Friday, November 20, 2020

Girl, Starring Bella Thorne

Forget about post-industrial. This blue-collar ghost town is almost a case of post-humanity. The only people who still seem to live there are barflies and crooks. The sheriff is the worst of the latter, but our protagonist did not come for him. She is here to kill her long-absent father in director-screenwriter Chad Faust’s Girl, which opens today in select theaters, ahead of its Tuesday VOD release.

All the unnamed woman remembers of the man who abused her mother and abandoned them years ago are his axe-throwing lessons. That will come in handy. In fact, she even travels with a hatchet and intends to use. However, she is very put-out to learn someone has already killed her Pa, before she could. Perversely, she then sets out to find his murderer, but it would be safe to say the Sheriff is not much help—nor is his creepy brother, who calls himself “Charmer.”

In many ways,
Girl could be considered the grittiest, least glamorous western ever filmed. That grunginess is what makes it so distinctive. The nameless town feels palpably real—and really inhospitable. Faust’s surprises are not super-shocking, but they make for a dark, hyper-tense ride.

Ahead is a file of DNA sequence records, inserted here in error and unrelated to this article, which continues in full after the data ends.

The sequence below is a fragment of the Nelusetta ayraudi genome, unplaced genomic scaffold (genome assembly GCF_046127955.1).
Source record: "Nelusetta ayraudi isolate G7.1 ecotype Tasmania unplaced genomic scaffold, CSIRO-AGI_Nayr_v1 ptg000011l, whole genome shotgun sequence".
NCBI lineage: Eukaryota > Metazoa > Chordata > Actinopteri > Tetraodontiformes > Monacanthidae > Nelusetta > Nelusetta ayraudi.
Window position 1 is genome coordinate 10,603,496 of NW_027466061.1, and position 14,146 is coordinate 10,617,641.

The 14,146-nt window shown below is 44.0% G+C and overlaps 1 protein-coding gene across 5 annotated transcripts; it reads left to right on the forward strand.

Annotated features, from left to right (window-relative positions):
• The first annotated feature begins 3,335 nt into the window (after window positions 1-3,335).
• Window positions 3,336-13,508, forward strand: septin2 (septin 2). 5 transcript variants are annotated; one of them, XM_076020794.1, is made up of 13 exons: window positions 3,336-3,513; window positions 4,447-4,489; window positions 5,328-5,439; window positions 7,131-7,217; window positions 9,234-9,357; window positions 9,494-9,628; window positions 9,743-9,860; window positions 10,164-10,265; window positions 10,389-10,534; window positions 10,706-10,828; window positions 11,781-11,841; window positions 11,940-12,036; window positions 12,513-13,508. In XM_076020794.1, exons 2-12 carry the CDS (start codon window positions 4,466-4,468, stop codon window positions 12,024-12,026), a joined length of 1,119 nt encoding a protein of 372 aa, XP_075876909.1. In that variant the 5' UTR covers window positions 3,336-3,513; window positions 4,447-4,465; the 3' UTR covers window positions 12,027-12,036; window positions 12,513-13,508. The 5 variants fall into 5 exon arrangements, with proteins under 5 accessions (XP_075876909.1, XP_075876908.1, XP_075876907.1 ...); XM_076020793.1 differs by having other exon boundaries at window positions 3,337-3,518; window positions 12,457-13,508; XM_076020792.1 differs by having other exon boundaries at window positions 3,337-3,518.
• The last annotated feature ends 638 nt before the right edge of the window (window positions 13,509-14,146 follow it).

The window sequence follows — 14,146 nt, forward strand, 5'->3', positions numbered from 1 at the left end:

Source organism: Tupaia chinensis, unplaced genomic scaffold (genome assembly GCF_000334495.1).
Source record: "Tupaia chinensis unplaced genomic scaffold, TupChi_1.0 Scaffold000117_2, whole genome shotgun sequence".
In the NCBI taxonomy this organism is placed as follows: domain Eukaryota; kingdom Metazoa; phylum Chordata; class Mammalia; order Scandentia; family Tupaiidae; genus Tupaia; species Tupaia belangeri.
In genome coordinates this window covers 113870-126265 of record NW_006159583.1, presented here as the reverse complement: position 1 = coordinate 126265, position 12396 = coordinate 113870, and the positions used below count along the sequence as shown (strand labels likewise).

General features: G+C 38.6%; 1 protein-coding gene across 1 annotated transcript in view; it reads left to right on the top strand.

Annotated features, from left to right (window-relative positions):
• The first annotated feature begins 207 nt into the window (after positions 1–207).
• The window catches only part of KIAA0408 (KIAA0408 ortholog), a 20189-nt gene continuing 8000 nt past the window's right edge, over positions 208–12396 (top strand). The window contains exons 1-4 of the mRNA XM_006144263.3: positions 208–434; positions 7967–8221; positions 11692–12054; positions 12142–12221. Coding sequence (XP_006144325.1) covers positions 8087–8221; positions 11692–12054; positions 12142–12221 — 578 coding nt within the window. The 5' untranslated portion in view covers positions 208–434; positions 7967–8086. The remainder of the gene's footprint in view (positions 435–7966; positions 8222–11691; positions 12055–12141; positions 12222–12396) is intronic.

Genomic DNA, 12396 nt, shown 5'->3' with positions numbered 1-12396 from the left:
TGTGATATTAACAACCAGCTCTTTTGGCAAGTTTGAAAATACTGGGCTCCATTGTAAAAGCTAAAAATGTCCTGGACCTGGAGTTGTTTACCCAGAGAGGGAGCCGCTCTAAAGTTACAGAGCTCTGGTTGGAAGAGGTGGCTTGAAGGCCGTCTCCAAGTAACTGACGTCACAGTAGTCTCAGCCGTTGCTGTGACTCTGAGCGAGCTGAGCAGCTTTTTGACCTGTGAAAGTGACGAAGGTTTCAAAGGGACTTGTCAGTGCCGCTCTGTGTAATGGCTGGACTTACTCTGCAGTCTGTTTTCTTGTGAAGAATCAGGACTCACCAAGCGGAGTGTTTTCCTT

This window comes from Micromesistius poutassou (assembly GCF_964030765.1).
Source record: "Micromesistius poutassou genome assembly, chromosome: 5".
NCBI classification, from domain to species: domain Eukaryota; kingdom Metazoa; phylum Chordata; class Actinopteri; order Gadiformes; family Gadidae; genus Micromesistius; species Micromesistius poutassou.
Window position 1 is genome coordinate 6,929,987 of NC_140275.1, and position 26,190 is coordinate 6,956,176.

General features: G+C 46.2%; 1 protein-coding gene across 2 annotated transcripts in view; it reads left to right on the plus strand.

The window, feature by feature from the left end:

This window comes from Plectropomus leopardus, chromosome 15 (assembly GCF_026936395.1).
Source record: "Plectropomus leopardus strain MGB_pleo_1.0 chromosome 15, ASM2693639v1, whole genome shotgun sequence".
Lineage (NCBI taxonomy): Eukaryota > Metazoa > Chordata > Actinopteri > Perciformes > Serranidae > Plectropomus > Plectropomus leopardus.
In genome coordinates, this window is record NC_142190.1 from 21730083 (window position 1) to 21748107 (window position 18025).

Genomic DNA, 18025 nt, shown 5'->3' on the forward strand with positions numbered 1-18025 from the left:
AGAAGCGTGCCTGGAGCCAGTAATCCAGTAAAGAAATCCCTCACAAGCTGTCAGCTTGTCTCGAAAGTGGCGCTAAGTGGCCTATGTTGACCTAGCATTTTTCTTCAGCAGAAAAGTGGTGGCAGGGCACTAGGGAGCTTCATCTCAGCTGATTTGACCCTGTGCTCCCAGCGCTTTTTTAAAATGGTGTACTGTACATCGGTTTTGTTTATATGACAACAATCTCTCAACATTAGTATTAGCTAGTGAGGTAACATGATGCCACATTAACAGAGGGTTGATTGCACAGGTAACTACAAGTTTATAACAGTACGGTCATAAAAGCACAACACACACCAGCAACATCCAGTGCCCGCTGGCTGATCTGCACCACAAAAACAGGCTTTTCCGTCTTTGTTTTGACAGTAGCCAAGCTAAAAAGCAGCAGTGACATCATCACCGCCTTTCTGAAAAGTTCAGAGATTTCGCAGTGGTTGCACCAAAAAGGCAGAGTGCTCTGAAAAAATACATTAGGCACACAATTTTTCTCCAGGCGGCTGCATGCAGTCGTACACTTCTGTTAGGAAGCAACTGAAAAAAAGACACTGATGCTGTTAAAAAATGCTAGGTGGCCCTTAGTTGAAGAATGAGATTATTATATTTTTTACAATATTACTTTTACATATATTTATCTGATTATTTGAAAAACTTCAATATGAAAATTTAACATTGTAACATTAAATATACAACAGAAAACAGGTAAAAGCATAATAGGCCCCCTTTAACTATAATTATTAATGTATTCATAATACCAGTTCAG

Bella Thorne drives it all, every step of the way, with what might be the best performance of her career. She is ferocious yet acutely vulnerable, but in a quiet, understated way. She is not superhuman, but she is a force to contend with. Mickey Rourke might be the grossest and most thuggish he has ever looked on camera, which suits the sheriff to a T. (It’s getting harder and harder to believe he is the same person who starred in
9½ Weeks.)

Faust himself is also spectacularly sleazy as Charmer. Just watching him makes you feel slimy and uncomfortable—that’s meant as a compliment in this context. Faust also gets some really terrific, highly memorable supporting performances from Glen Gould as the barkeep and Lanette Ware as Betty, his lushy customer with a secret. It is a small ensemble, but everyone has considerable texture of character.

Honestly, this is about as prickly and grimy as a film can get and still be entertaining. Faust has a great feel for the depressed and distressed milieu, but you have to give even more credit to Thorne. If she weren’t up to it, this film would be painful, but she totally comes through. Recommended for fans of old school indie thrillers,
Girl opens today (11/20) and hits VOD Tuesday (11/24).